20 December 2011
It might have been another tempestuous year for world politics and the global economy, but there were some fantastic brands doing great work in 2011. Here’s a look back at some of the highlights, and with particular reference to UK activity.
The G Word
It would be difficult to talk about some of the year’s biggest brand activities without mentioning Google. Google’s push to become a legitimate Facebook competitor went into overdrive this year, and whilst some of its activities – like launching its first social network, Google+ - have been quite subjective, they mark a vital shift in positioning the Google brand to own far more than just search. What’s more, 2012 will be an even more interesting year as G+ matures and evolves and Google launches a raft of other new products, like Google Wallet, which is already changing the way Android users shop online.
You Sound Like You’re From London
Frozen yoghurt brand Pinkberry said Hello London when it finally reached British shores with its very own store at Selfridges. Pinkberry wasn’t the only new American brand the Brits said hi to, with online newspaper brand The Huffington Post setting up shop in the UK.
Huffington Post UK extended its offering beyond the technology and culture publishing we’re accustomed too, with new departments like celebrity and entertainment, making HuffPost a bigger news and lifestyle destination, extending its appeal to the mass market.
Yo Yo! We’re Farming in Harmony
Organic yoghurt brand Yeo Valley launched a follow-up to last year's superb farming rap with an all-new music video based around their brand proposition ‘Live in Harmony’. Launching during the commercial breaks for X Factor, Yeo Valley revealed their very own boy band - who to be completely honest, wiped the floor of any of this year’s X Factor contestants. Great brand-building advertising like this, along with good quality products have helped to turn Yeo Valley into an FMCG success story of 2011. It’s everything we’ve come to expect from the surprisingly irreverent dairy brand, and with sales up at least 15% year on year, it’s been worth it.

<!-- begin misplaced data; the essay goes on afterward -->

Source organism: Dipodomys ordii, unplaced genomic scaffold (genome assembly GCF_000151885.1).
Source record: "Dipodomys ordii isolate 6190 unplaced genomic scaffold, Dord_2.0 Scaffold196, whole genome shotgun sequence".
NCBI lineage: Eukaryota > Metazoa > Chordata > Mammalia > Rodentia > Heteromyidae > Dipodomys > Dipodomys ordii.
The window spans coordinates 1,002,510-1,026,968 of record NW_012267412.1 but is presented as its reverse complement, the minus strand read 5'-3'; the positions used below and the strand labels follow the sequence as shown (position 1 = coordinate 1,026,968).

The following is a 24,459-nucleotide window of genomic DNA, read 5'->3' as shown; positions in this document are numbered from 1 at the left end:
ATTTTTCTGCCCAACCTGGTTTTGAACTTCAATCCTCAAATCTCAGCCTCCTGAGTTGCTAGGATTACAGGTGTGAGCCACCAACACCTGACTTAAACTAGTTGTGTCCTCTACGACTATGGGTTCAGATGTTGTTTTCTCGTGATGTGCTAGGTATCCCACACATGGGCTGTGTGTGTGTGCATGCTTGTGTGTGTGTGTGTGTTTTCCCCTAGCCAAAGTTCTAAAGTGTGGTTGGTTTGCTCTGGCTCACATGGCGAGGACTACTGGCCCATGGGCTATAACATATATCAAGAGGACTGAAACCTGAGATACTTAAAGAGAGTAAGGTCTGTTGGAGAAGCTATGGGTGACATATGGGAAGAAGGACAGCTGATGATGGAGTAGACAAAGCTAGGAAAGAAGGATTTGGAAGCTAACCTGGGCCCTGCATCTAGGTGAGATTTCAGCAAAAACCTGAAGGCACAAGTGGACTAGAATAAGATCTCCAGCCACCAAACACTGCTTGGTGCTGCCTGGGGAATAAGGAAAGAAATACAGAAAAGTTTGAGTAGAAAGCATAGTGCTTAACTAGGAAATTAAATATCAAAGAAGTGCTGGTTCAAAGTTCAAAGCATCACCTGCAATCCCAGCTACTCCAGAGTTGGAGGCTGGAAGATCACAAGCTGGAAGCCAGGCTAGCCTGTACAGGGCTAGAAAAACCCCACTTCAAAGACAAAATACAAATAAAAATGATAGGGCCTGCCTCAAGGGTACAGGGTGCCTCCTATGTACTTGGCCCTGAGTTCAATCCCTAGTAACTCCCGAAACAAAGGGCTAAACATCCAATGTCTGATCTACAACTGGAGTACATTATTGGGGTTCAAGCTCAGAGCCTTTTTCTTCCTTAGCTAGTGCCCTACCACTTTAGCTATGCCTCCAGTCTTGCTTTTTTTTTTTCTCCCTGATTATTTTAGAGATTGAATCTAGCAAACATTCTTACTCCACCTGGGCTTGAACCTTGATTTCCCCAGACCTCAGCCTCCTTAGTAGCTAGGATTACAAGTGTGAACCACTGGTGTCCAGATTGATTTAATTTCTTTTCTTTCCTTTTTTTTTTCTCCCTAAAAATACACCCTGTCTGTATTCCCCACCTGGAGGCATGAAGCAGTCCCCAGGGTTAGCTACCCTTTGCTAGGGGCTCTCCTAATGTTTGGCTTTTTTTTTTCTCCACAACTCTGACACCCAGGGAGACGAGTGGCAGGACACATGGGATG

Whilst on the subject of farming, The National Trust decided to bring Farmville to life with MyFarm, an online community of farmers built around one of their trust properties. For just £30, MyFarm offers people the chance to become real farmers on one of its properties in Cambridgeshire – helping to make decisions about livestock, feed, what to farm and the general running of the estate, as well as being able to visit in person.
Against a backdrop of the highest youth employment for a generation, Starbucks announced 200 new stores in the UK - most of which will be drive-thru outlets.
Good news for supercar brand Mclaren who returned with their first new model since 1994, the MP4-12C. Whilst it might sound like a microwave, this new supercar is anything but a domestic appliance. Taking on the might of the supercar world is no small feat, nor is its advanced Surrey factory or endorsement from Formula One racing driver Lewis Hamilton. 2012 looks set for another new Mclaren model, the MP4-27, which if the MP4-12C is anything to go by, won’t be a blender or a juicer either.
2 December 2011
By blanketing London’s streets with American brands, are marketers forgetting the importance of brand experience, not just product availability?
London is one of the most culturally diverse cities on Earth with 1 in 3 residents born overseas. This makes it a great melting pot for global brands, so it’s no surprise that American companies have made some of the biggest impacts on this side of the pond.
It began in the 1970s and 1980s with McDonalds, Burger King and Gap, and in the 1990s with the introduction of Starbucks. But it was only in late 1990s and early 2000s that the UK’s love affair with American brands truly began, and beyond that of hamburgers or jeans. Today American brands are a huge part of the British retail landscape, with the likes of Abercrombie & Fitch, Anthropologie, Banana Republic, Costco, Hollister, Whole Foods Market, American Apparel, Chipotle Grill, Forever 21, Aldo, all making the UK their European base.